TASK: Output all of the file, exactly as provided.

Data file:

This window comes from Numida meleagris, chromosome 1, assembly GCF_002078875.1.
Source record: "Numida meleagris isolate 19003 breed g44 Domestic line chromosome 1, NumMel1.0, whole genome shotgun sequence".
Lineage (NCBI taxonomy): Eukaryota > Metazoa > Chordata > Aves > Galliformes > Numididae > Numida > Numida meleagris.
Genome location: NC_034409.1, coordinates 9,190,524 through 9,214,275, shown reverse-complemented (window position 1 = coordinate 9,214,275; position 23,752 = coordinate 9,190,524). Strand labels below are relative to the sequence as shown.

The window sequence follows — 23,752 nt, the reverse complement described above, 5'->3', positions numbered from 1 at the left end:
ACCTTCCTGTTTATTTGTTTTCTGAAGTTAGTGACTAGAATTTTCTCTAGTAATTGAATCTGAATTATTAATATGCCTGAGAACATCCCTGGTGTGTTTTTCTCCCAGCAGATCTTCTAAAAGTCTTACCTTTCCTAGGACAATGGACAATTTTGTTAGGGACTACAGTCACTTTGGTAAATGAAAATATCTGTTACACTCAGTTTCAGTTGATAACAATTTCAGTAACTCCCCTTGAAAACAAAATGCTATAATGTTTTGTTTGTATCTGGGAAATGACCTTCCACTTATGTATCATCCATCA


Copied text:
This window comes from Numida meleagris, chromosome 1, assembly GCF_002078875.1.
Source record: "Numida meleagris isolate 19003 breed g44 Domestic line chromosome 1, NumMel1.0, whole genome shotgun sequence".
Lineage (NCBI taxonomy): Eukaryota > Metazoa > Chordata > Aves > Galliformes > Numididae > Numida > Numida meleagris.
Genome location: NC_034409.1, coordinates 9,190,524 through 9,214,275, shown reverse-complemented (window position 1 = coordinate 9,214,275; position 23,752 = coordinate 9,190,524). Strand labels below are relative to the sequence as shown.

The window sequence follows — 23,752 nt, the reverse complement described above, 5'->3', positions numbered from 1 at the left end:
ACCTTCCTGTTTATTTGTTTTCTGAAGTTAGTGACTAGAATTTTCTCTAGTAATTGAATCTGAATTATTAATATGCCTGAGAACATCCCTGGTGTGTTTTTCTCCCAGCAGATCTTCTAAAAGTCTTACCTTTCCTAGGACAATGGACAATTTTGTTAGGGACTACAGTCACTTTGGTAAATGAAAATATCTGTTACACTCAGTTTCAGTTGATAACAATTTCAGTAACTCCCCTTGAAAACAAAATGCTATAATGTTTTGTTTGTATCTGGGAAATGACCTTCCACTTATGTATCATCCATCA